High magnetic field studies

In our experiments, the magnetic field was applied parallel to the growth axis z, that is, B=[0, 0, Bz]. The transverse MR ratio defined as Δρxx/ρxx=[ρxx(Bz)−ρxx(0)]/ρxx(0) was studied with magnetic fields, Bz, up to 14 T, generated by a superconducting magnet, or in a pulsed solenoid at Bz up to 47 T with a total pulse length of 100 ms. Figure 1a shows the Bz-dependence of Δρxx/ρxx for an Hall-bar based on n-type InAs. A positive linear MR is observed at Bz>1 T and is weakly affected by temperature in the range T=4.2–300 K. A weak oscillatory component of ρxx is observed at low temperature (T<20 K), which we attribute to the Shubnikov–de Haas effect in the two-dimensional electron gas that accumulates on the surface of InAs due to the bending of the conduction band by charged native surface defects12. The resistance of the surface two-dimensional electron gas at Bz=0 T is at least one order of magnitude higher than ρxx and, at all values of Bz and T, the amplitude of the magneto-oscillations is much smaller than the measured monotonically increasing MR.

Figure 1: Linear transverse MR in Hall bars and short-channel devices.
Figure 1

(a) Transverse MR, Δρxx/ρxx, as a function of magnetic field, Bz, for an InAs Hall-bar at T=4.2, 100 and 300 K. (b) Δρxx/ρxx as a function of Bz for InAs (black) and In(AsN) (green) Hall-bars (T=300 K). Dashed lines and arrows illustrate the transition of the dependence of Δρxx/ρxx on Bz from quadratic to linear at the characteristic magnetic field Bzt. A linear fit to the MR data by the relation Δρxx/ρxx=μ0Bz(s/2 l) gives an average island coverage factor f~0.17 and 0.32 in InAs and In(AsN), respectively. Here, s is the average size of the low-mobility regions, l is the inter-island separation and μ0 is the zero field mobility. (c) Δρxx/ρxx versus Bz for short InAs channels of length, L, and width, W, at T=100 K (line) and 300 K (symbols). The insets in panels (a) and (c) sketch a Hall-bar and a two-terminal planar device, respectively.

Linear MR can occur when the electron distribution enters the so-called quantum limit, in which only the lowest Landau level is occupied, that is, when the cyclotron energy, , exceeds the Fermi energy, εF, and when , εFkBT6 (ref. 6). As shown in Fig. 1b, the transition of the MR to a linear B-dependence occurs at Bz~1 T below the value satisfying the quantum limit condition , that is, . This limit corresponds to fields >3 T for an electron density ne=4×1016 cm−3, which we derive from the gradient of the Hall resistivity, ρxy, in the limit Bz→0. Also, we note that the condition for single occupancy of the lowest Landau level requires that . This condition is satisfied for temperatures <50 K at Bz=1 T and for the electron cyclotron mass of InAs (me=(0.025±0.01) m0, where m0 is the electron mass in vacuum)14. However, the linear MR is observed well above T=50 K (see Fig. 1), indicating that it does not have a quantum origin, but is a classical effect.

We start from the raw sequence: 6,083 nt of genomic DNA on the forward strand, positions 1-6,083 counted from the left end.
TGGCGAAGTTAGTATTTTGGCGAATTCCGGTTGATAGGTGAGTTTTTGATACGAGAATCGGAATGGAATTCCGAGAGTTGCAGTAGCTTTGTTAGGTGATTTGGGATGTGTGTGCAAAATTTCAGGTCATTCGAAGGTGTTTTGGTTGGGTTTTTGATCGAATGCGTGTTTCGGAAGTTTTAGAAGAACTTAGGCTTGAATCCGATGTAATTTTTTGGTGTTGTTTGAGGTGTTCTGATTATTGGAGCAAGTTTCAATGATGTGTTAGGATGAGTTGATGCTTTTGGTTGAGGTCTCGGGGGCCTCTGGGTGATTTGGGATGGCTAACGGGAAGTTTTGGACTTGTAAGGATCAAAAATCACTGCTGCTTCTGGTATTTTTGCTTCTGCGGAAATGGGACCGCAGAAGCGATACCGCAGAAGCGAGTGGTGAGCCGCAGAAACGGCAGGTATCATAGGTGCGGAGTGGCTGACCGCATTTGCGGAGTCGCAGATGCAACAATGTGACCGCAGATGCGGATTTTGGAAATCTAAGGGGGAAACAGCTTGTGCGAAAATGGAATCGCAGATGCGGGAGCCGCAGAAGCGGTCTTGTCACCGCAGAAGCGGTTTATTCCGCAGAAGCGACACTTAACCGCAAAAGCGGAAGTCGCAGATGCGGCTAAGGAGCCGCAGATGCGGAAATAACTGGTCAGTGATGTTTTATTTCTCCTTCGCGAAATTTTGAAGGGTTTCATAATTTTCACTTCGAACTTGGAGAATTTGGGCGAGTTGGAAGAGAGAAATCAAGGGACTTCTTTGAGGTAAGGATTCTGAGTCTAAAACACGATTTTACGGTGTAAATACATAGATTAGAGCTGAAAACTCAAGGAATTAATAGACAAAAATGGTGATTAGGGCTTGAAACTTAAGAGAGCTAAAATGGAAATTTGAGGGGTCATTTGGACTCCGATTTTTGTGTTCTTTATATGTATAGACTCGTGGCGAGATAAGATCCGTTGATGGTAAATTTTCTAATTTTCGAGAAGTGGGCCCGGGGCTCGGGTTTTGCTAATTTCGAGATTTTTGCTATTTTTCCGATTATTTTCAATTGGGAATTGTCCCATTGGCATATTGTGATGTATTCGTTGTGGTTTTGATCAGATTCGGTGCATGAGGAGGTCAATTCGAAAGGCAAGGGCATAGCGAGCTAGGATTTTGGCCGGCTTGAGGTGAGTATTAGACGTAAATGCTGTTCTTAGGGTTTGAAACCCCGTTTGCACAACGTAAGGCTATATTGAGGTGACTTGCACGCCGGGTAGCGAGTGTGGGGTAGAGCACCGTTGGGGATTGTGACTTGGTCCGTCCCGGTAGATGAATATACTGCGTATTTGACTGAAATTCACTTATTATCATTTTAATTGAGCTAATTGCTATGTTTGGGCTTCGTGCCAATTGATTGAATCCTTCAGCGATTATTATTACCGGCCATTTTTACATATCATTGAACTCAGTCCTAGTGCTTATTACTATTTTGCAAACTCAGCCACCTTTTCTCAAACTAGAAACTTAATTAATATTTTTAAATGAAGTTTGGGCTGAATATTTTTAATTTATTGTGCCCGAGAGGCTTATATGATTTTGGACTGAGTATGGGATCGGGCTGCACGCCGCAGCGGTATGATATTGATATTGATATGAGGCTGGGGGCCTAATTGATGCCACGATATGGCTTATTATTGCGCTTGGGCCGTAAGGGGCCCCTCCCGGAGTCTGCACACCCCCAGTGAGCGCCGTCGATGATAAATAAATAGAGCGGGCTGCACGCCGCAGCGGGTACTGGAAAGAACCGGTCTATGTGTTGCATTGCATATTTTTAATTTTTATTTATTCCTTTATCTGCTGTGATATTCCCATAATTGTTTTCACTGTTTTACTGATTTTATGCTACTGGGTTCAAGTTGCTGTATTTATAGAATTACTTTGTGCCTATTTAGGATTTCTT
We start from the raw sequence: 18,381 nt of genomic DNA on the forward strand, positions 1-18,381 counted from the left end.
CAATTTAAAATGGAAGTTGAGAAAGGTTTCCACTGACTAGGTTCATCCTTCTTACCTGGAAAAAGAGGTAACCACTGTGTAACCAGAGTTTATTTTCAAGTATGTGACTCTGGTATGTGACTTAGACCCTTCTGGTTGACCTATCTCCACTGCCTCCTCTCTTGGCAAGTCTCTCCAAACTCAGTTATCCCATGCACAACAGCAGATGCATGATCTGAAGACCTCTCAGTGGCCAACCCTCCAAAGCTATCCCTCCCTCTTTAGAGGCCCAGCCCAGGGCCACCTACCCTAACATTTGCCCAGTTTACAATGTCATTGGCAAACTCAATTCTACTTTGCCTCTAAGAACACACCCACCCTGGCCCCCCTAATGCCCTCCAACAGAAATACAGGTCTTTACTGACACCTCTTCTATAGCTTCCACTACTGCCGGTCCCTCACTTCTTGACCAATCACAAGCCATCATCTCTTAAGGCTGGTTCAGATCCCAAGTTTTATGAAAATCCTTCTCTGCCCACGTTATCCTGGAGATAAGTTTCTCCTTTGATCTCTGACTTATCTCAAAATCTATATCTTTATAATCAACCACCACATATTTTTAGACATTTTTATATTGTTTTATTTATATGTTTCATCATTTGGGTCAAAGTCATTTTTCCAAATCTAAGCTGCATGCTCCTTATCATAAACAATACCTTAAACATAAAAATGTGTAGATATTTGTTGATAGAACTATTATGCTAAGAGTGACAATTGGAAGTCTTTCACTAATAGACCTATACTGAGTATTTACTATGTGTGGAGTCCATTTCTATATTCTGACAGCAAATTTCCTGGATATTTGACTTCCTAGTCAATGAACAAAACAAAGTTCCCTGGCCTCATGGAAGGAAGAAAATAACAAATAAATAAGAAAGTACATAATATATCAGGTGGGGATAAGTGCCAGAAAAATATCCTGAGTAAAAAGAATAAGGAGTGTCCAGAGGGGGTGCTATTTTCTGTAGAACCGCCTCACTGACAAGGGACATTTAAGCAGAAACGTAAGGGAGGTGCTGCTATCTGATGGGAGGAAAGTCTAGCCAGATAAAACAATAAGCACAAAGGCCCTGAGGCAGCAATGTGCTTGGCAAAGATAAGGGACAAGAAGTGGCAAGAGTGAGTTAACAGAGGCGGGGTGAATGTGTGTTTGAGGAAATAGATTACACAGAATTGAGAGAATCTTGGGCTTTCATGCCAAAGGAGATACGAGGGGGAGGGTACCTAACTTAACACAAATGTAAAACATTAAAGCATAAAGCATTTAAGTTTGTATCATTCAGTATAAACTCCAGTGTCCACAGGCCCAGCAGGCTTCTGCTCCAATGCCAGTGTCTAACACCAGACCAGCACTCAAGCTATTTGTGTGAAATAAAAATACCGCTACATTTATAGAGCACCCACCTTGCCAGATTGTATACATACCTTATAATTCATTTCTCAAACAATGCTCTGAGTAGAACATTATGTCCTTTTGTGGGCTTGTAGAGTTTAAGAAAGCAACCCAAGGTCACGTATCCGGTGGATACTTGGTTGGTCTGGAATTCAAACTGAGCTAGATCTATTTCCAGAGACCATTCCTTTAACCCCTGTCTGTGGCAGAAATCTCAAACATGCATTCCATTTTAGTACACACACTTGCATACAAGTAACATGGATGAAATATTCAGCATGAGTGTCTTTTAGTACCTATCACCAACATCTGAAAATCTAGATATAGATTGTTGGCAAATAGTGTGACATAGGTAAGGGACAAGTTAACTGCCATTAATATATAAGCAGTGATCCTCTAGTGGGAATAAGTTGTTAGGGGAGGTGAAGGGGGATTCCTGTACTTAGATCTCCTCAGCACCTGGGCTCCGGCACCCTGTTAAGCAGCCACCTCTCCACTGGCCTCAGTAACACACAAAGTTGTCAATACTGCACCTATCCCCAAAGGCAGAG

Classical linear MR has been explained using a phenomenological model in which the distorted current paths arising from disorder-induced ihnomogeneities and macroscopic variations, Δμ, in the electron mobility are simulated by a network of random resistors. Each resistor element has four terminals to take into account not only the local resistive voltage drop but also the Hall voltage associated with the local mobility, μ, of a particular region of the sample7,8. The crossover of the MR from quadratic to linear Bz-dependence is predicted to occur at a characteristic magnetic field , or at Bzt=Δμ−1 for Δ μ / > 1, where corresponds to an average of the spatially varying mobility. A comparison of the Bz-dependence of Δρxx/ρxx in our InAs and In(AsN) Hall-bars at T=300 K (see Fig. 1b) shows that both the value of 1/Bzt and the slope of the MR follow the systematic decrease of μ from 3.3 m2 V−1 s−1 in InAs to 0.6 m2 V−1 s−1 in In(AsN). The characteristic magnetic field Bzt provides an estimate of the average mobilities = 1/Bzt ~ 1 m2 V−1 s−1 and 0.5 m2 V−1 s−1 in the InAs and In(AsN) samples, respectively, which are comparable with those measured by the Hall effect. Also, the MR tends to follow the temperature dependence of μ: in the InAs sample, an increase of T > 4.2 K and up to T ~100 K leads to an increase of μH from 3.1 to 3.8 m2 V−1 s−1 followed by a decrease at T>150 K. This variation is caused by the interplay between impurity and phonon scattering and is accompanied by a similar T-dependence of the MR (see Fig. 1a). Linear MR is also observed in the two-terminal small channel devices, see Fig. 1c.

Monte Carlo simulations